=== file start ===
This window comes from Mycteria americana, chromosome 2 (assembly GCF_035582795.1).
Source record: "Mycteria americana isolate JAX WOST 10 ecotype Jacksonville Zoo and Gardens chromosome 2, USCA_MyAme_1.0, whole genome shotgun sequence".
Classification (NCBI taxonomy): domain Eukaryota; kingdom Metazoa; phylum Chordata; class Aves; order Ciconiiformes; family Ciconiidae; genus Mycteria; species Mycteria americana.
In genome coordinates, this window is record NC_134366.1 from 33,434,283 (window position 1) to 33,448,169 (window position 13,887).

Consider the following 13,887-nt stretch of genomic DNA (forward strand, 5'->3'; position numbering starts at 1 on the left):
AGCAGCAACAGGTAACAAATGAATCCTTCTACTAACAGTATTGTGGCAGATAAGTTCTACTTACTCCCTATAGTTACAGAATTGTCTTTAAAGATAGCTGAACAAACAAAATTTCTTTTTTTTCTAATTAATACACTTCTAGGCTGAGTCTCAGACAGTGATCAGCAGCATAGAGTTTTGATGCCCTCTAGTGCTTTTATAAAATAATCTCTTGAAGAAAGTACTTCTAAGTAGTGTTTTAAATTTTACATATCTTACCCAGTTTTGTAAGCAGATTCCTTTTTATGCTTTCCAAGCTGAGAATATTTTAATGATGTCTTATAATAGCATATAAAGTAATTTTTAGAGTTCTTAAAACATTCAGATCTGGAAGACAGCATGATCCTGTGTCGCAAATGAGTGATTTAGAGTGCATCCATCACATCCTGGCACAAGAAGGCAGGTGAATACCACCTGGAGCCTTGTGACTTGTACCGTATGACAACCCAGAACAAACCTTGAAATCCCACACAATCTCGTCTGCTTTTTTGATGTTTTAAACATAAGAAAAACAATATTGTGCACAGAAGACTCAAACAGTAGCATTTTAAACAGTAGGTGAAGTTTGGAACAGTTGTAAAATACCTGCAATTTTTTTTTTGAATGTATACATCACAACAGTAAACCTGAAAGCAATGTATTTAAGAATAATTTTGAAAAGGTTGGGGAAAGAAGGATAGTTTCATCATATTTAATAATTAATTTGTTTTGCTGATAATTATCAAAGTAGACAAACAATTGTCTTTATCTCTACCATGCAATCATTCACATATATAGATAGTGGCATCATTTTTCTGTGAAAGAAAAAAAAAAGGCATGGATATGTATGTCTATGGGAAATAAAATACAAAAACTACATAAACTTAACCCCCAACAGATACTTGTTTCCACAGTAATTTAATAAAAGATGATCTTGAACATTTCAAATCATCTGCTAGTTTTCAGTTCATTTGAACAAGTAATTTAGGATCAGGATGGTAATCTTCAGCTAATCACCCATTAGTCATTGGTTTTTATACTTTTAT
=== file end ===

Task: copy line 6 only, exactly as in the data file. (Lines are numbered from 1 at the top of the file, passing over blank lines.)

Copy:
AGCAGCAACAGGTAACAAATGAATCCTTCTACTAACAGTATTGTGGCAGATAAGTTCTACTTACTCCCTATAGTTACAGAATTGTCTTTAAAGATAGCTGAACAAACAAAATTTCTTTTTTTTCTAATTAATACACTTCTAGGCTGAGTCTCAGACAGTGATCAGCAGCATAGAGTTTTGATGCCCTCTAGTGCTTTTATAAAATAATCTCTTGAAGAAAGTACTTCTAAGTAGTGTTTTAAATTTTACATATCTTACCCAGTTTTGTAAGCAGATTCCTTTTTATGCTTTCCAAGCTGAGAATATTTTAATGATGTCTTATAATAGCATATAAAGTAATTTTTAGAGTTCTTAAAACATTCAGATCTGGAAGACAGCATGATCCTGTGTCGCAAATGAGTGATTTAGAGTGCATCCATCACATCCTGGCACAAGAAGGCAGGTGAATACCACCTGGAGCCTTGTGACTTGTACCGTATGACAACCCAGAACAAACCTTGAAATCCCACACAATCTCGTCTGCTTTTTTGATGTTTTAAACATAAGAAAAACAATATTGTGCACAGAAGACTCAAACAGTAGCATTTTAAACAGTAGGTGAAGTTTGGAACAGTTGTAAAATACCTGCAATTTTTTTTTTGAATGTATACATCACAACAGTAAACCTGAAAGCAATGTATTTAAGAATAATTTTGAAAAGGTTGGGGAAAGAAGGATAGTTTCATCATATTTAATAATTAATTTGTTTTGCTGATAATTATCAAAGTAGACAAACAATTGTCTTTATCTCTACCATGCAATCATTCACATATATAGATAGTGGCATCATTTTTCTGTGAAAGAAAAAAAAAAGGCATGGATATGTATGTCTATGGGAAATAAAATACAAAAACTACATAAACTTAACCCCCAACAGATACTTGTTTCCACAGTAATTTAATAAAAGATGATCTTGAACATTTCAAATCATCTGCTAGTTTTCAGTTCATTTGAACAAGTAATTTAGGATCAGGATGGTAATCTTCAGCTAATCACCCATTAGTCATTGGTTTTTATACTTTTAT